This is a problem. I think the reason that it is hard to model the
world (using _any_ paradigm, not just OOM), is that the world _is_ a
complicated place. I have some thoughts about what can be done about
it in the context of IF, but they aren't really mature enough to
mention right now.

But we must distinguish between OO modeling and OO programming. In
principle, you could use any way of modelling the world you like, and
use OO "only" as a way of ensuring modularity and encapsulation.

> Not only
> that, but objects in Inform basically change class dynamically
> and often (as attributes are roughly used to indicate class
> membership).

With all respect, I think you're confusing the concept of "class" in
OOD, which is a static concept, with something more dynamic, something
which seems more equivalent to "state". Objects in OOD don't change
classes, ever; their state changes, though. Perhaps one of the
problems with the design of the Inform library is that you're using
attributes both to represent "class" and "state"?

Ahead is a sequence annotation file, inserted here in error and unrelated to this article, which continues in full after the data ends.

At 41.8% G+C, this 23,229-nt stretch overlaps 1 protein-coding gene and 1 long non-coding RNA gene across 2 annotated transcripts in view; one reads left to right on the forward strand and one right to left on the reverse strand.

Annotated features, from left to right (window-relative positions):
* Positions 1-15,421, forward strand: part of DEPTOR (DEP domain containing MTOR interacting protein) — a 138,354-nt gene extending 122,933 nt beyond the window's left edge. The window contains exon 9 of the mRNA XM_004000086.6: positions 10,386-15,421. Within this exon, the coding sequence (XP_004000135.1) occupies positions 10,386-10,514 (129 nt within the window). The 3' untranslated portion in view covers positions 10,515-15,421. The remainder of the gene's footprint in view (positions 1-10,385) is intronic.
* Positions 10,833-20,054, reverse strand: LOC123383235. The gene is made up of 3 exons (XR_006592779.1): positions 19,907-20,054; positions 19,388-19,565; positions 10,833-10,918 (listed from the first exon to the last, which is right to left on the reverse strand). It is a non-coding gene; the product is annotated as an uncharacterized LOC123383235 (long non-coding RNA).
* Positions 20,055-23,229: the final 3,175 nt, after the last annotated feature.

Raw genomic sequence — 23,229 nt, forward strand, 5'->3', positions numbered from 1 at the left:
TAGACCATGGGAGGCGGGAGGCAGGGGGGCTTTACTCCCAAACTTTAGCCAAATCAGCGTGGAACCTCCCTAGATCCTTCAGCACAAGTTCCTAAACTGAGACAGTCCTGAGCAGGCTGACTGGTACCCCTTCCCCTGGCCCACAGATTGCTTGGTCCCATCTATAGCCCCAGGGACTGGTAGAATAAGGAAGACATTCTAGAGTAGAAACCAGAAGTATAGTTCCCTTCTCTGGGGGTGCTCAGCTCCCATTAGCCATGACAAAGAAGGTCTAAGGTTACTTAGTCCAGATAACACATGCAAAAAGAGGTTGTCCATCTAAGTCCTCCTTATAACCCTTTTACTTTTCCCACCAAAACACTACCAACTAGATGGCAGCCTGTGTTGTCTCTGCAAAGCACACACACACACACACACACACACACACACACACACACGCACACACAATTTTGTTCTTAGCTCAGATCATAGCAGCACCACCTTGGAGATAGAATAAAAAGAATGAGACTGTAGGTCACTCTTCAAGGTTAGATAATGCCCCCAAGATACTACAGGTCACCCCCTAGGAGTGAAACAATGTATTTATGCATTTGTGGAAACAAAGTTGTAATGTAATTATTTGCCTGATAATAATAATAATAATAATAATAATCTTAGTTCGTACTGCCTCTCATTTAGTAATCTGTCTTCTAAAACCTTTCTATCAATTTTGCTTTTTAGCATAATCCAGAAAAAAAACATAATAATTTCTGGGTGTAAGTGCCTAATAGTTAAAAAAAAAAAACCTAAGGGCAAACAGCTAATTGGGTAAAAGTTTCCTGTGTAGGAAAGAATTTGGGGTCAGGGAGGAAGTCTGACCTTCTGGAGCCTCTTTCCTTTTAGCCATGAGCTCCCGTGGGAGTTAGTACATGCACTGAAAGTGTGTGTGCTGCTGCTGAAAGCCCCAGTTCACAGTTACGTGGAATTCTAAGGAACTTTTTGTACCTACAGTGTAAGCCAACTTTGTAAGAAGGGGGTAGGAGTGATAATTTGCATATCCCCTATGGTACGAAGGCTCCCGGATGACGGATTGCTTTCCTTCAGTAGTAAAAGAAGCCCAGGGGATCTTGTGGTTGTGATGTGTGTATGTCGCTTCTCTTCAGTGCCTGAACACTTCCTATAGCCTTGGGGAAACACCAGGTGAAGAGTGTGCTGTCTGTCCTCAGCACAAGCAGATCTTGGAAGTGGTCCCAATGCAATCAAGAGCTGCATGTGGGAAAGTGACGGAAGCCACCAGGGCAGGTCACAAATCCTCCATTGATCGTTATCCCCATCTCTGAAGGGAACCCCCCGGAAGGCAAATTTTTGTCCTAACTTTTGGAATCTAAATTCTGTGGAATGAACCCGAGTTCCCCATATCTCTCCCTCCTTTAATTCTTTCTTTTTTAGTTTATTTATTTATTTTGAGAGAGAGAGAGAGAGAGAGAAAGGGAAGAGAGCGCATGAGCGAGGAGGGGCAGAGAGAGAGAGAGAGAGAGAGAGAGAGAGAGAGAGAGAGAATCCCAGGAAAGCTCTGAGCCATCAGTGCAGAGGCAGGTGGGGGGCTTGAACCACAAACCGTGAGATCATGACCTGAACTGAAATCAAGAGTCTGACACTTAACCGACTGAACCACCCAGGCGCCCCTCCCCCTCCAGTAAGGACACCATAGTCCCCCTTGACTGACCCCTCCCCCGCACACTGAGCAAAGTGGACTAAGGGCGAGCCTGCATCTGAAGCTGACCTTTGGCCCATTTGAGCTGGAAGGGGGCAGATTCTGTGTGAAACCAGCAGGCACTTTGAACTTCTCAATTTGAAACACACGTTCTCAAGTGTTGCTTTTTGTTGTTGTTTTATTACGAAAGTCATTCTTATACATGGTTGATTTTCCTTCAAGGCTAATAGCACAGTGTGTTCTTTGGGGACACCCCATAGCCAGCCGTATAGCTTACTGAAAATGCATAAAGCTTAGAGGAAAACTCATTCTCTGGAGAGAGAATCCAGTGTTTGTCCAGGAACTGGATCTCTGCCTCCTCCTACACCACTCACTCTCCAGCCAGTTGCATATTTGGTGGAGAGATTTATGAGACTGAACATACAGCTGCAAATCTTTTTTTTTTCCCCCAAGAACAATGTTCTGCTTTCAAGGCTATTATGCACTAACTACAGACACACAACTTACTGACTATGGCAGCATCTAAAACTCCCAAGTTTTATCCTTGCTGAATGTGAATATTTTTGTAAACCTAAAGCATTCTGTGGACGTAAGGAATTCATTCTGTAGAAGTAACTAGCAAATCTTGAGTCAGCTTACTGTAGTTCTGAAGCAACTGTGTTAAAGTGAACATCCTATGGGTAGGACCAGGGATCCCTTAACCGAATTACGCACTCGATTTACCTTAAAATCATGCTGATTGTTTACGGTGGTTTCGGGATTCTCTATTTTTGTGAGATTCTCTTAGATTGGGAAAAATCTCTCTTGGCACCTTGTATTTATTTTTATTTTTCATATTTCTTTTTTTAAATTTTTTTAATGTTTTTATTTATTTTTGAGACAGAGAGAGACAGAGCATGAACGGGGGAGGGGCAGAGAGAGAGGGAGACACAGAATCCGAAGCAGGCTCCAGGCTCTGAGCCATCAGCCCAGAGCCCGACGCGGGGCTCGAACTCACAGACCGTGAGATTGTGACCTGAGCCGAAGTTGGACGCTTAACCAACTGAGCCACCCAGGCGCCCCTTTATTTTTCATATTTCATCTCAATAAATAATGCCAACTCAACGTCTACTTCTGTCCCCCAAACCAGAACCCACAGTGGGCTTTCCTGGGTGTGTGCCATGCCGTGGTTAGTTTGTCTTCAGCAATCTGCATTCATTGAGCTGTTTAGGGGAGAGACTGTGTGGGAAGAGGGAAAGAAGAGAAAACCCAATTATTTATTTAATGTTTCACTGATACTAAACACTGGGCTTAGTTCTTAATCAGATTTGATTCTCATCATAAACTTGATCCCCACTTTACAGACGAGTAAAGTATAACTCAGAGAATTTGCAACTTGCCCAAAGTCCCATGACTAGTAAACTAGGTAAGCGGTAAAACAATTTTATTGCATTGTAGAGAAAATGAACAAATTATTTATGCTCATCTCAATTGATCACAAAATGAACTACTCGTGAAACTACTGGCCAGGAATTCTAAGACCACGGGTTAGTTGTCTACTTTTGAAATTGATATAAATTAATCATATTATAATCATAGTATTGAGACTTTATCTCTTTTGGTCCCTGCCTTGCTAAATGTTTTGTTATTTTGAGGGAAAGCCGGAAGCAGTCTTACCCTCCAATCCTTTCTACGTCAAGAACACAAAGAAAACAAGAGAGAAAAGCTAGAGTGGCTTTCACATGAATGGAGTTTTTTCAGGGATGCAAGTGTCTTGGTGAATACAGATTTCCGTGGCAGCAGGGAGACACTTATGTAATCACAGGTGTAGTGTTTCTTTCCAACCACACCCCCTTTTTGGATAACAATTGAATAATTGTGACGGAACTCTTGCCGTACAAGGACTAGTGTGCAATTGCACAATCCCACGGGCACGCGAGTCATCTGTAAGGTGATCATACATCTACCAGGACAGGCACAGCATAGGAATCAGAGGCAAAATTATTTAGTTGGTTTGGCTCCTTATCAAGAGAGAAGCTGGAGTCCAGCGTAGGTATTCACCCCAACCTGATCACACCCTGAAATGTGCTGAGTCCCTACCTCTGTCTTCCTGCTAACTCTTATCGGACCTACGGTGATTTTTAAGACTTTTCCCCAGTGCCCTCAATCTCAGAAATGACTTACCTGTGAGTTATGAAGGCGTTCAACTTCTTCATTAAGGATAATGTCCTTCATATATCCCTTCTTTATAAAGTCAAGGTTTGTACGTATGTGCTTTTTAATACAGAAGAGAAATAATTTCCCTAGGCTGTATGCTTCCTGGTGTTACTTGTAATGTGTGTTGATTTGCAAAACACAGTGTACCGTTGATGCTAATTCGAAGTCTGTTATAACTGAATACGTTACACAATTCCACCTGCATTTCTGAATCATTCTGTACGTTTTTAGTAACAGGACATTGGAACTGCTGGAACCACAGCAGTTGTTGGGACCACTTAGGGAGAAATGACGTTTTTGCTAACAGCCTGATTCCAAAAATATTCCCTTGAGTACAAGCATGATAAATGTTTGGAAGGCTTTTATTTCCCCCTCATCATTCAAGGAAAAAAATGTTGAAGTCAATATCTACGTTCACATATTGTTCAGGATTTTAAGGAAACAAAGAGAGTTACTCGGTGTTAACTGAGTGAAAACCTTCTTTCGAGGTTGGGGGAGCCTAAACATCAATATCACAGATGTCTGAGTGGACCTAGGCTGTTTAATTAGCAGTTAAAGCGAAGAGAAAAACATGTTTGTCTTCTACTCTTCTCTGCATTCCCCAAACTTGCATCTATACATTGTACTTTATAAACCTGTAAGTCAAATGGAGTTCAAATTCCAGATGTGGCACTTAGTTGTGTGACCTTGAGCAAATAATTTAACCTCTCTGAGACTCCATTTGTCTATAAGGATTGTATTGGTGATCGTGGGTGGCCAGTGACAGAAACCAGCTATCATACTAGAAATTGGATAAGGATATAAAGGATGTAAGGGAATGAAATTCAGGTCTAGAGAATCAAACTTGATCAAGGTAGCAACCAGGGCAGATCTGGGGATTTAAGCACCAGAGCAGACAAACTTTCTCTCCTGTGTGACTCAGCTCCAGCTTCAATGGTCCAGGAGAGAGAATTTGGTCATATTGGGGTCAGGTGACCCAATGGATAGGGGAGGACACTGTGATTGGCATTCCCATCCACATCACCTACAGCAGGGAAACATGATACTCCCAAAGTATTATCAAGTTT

> These are not insurmountable problems. I'm just not sure that
> I can see the "right" way to object-ify an IF world model.

I'm not entirely certain that there *is* a "right" way. But some ways
are more "right" - or at least more convenient - than others.

> Neither TADS nor Inform entirely convinces me.

Let me hasten to point out that the TADS library certainly has its
problems. There are (a few) cases of exactly the same problem as the
one I've pointed out about the Inform library (the way an object is
listed in an inventory listing, for example, is determined *not* by
any method of the object, but by a big if statement deep inside a
global funtion). And TADS's system of verVerb routines is certainly
very powerful and flexible, but suffers of exactly the problem you
point out when talking about OO modelling of the world: the ver
routines of different objects interact in complex and often
non-intuitive ways, with clashes of priority and resulting in much
gnashing of teeth.

Drone

unread,
Jan 17, 1997, 3:00:00 AM1/17/97
to

Russell Glasser wrote:
>
> Now, in Magnus' case, he offered a solution which, although he clearly
> said "I hate doing this", was apparently workable -- make the subject not a